Patient preferences and HIV drugs What about uncertainty?
OBJECTIVES: Quantitative patient preferences are increasingly considered for healthcare policy decisions. The objective of this study is to develop a methodology to combine patient preferences with clinical evidence in a multi-criteria framework that takes into account uncertainty in both preferences and clinical evidence. The methodology will be illustrated with a case on antiretroviral treatments.
METHODS: Treatments under consideration are eight highly active antiretroviral therapies (HAART) recommended for treatment-naïve patients by the National Institute of Health. The treatments are compared on the probabilities of virologic failure, hypersensitivity reaction, bone damage, and kidney damage; and on the treatability of bone/kidney damage. Preferences from 147 patients were elicited with a discrete choice method in an earlier study. Preferences were assumed to be distributed with a multivariate normal distribution. Treatment performances as identified from clinical trials were assumed to be distributed with beta distributions. The probability distributions around preferences and clinical performances were combined with a Monte Carlo simulation method to estimate the joint probability distribution around each treatment-s patient-weighted utility.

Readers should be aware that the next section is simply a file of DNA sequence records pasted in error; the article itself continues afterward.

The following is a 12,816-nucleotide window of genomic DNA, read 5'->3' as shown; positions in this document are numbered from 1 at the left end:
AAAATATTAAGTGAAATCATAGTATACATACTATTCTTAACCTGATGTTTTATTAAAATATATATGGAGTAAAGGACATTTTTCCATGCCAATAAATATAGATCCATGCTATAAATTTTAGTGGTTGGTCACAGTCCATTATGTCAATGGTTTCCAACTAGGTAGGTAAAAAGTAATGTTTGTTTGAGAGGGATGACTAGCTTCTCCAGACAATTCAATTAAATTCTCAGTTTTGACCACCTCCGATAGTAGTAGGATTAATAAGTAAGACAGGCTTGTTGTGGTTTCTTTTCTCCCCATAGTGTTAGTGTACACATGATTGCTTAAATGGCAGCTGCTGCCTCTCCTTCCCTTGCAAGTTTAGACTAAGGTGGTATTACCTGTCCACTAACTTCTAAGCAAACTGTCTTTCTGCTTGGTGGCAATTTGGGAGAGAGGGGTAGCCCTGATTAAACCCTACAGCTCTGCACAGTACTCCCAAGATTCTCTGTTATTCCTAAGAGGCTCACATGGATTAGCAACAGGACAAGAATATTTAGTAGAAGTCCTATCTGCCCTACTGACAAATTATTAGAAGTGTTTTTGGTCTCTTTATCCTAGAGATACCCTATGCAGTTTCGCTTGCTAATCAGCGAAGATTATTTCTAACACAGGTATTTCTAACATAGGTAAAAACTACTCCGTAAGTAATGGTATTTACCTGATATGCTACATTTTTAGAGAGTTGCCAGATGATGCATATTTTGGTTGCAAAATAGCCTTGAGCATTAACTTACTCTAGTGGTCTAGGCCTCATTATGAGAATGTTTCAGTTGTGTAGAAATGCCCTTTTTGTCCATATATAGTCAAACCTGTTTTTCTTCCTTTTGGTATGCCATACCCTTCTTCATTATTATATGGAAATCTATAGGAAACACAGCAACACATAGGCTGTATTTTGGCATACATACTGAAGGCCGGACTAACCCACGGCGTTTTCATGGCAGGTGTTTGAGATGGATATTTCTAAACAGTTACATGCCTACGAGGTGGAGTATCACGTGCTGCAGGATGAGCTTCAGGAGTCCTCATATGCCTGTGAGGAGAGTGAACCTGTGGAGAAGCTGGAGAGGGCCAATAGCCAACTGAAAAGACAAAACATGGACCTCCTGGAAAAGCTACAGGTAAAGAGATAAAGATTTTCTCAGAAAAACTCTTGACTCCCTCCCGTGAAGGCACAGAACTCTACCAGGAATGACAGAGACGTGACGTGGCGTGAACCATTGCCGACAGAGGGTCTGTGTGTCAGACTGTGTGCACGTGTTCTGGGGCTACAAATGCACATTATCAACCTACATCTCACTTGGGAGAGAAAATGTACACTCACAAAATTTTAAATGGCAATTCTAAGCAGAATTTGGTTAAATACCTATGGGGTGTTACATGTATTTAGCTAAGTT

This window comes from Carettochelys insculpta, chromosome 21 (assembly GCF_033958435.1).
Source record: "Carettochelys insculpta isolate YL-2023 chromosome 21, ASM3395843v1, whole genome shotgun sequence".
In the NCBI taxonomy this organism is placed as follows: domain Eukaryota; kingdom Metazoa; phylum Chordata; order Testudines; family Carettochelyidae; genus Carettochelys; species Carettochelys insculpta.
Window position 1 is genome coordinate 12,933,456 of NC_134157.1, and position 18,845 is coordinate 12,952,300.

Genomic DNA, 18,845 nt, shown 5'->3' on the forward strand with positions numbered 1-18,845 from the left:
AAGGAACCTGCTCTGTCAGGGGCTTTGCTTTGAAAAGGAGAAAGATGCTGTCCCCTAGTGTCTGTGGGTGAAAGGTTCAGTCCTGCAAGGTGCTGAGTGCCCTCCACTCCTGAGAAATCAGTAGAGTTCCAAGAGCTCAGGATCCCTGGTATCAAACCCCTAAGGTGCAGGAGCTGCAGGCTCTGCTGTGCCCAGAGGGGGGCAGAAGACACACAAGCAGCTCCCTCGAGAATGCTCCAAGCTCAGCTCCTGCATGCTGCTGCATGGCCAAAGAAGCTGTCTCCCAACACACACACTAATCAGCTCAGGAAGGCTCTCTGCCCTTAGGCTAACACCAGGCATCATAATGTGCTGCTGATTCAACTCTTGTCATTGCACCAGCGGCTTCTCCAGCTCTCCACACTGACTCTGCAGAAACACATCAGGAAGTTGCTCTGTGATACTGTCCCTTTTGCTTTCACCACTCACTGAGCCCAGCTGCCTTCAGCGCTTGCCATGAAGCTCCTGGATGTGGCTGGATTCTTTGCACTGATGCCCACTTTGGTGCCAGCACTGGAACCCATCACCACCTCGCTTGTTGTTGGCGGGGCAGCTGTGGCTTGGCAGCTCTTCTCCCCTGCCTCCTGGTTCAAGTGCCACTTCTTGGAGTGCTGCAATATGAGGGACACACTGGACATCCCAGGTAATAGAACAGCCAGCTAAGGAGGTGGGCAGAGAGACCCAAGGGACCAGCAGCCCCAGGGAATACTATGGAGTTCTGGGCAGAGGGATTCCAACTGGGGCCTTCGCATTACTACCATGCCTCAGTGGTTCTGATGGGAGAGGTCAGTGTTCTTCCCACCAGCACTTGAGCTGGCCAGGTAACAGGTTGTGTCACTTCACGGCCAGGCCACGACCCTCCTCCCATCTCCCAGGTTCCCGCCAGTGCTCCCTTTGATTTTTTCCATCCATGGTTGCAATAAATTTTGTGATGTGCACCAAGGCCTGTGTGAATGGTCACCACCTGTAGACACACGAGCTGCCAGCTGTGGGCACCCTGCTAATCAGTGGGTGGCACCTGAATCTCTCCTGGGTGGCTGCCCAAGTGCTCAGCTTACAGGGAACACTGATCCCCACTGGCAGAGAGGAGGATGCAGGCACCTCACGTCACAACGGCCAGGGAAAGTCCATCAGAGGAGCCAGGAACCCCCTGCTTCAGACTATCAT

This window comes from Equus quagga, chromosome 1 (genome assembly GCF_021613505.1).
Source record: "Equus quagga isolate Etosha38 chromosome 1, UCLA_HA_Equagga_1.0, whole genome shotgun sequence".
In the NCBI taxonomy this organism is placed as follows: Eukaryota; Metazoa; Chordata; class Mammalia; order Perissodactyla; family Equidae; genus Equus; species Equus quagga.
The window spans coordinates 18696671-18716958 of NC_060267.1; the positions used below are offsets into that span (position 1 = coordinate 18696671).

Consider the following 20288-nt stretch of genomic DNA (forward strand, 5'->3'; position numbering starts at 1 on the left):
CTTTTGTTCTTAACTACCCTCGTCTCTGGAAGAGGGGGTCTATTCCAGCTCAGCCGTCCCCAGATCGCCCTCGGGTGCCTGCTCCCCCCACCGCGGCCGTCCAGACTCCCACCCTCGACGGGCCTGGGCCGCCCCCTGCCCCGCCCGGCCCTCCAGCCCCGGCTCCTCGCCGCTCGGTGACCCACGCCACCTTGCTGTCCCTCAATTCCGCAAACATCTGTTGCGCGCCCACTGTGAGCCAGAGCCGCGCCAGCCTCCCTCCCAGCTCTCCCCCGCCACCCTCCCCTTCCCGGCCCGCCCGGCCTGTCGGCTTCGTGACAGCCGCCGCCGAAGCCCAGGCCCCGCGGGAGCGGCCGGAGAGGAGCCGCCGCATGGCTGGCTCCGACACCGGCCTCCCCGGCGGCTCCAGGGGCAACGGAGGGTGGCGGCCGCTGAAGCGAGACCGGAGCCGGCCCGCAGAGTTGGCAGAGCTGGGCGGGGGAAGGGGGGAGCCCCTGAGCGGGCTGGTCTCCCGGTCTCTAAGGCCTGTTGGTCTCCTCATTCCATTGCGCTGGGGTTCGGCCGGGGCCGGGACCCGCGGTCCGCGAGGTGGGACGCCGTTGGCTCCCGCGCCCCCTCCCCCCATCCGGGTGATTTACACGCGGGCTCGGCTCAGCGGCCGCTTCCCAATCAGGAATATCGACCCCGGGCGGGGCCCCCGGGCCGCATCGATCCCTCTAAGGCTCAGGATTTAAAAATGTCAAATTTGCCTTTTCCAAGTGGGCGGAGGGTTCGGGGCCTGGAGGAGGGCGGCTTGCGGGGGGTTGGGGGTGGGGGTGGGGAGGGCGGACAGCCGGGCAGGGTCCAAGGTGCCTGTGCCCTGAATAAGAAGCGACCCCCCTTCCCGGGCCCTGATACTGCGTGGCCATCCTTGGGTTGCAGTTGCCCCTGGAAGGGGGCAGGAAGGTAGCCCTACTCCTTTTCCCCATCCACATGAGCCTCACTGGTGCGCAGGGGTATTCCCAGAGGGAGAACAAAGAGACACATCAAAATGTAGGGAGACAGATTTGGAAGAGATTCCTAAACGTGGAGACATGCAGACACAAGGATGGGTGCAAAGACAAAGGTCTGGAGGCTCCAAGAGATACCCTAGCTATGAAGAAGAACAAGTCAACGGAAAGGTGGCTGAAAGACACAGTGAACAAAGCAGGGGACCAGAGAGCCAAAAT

RESULTS: The three treatments with the highest mean patient-weighted utility were dolutegravir+abacavir/lamivudine (-0.4, 95% CI: -1.3 to 0.5), raltegravir+tenofovir/emtricitabine (-0.5, 95% CI: -1.6 to 0.7) and darunavir/ritonavir+tenofovir/emtricitabine (-0.6, 95% CI: -2.0 to 0.8). There was considerable overlap between the probability distributions of patient-weighed utilities (probability of first rank reversal: 49%; probability of any rank reversal: >99%). When ignoring uncertainty around patient preferences, the probability of a first rank reversal dropped to 12%, and that of any rank reversal dropped to 88%.
CONCLUSIONS: A probabilistic multi-criteria methodology was developed that explicitly combines patient preferences and clinical evidence. The individual or joint impact of uncertainty in these on the treatments' patient-weighted utilities is assessed. Although limited by the small number of attributes, the illustrative case suggests the choice of HAART is highly sensitive to patient preferences.
Broekhuizen, H., Ijzerman, MJ., Hauber, A., & Groothuis-Oudshoorn, CGM. (2014). Patient preferences and HIV drugs: What about uncertainty? Value in Health, 17(7), A565. [PRM127]. https://doi.org/10.1016/j.jval.2014.08.1879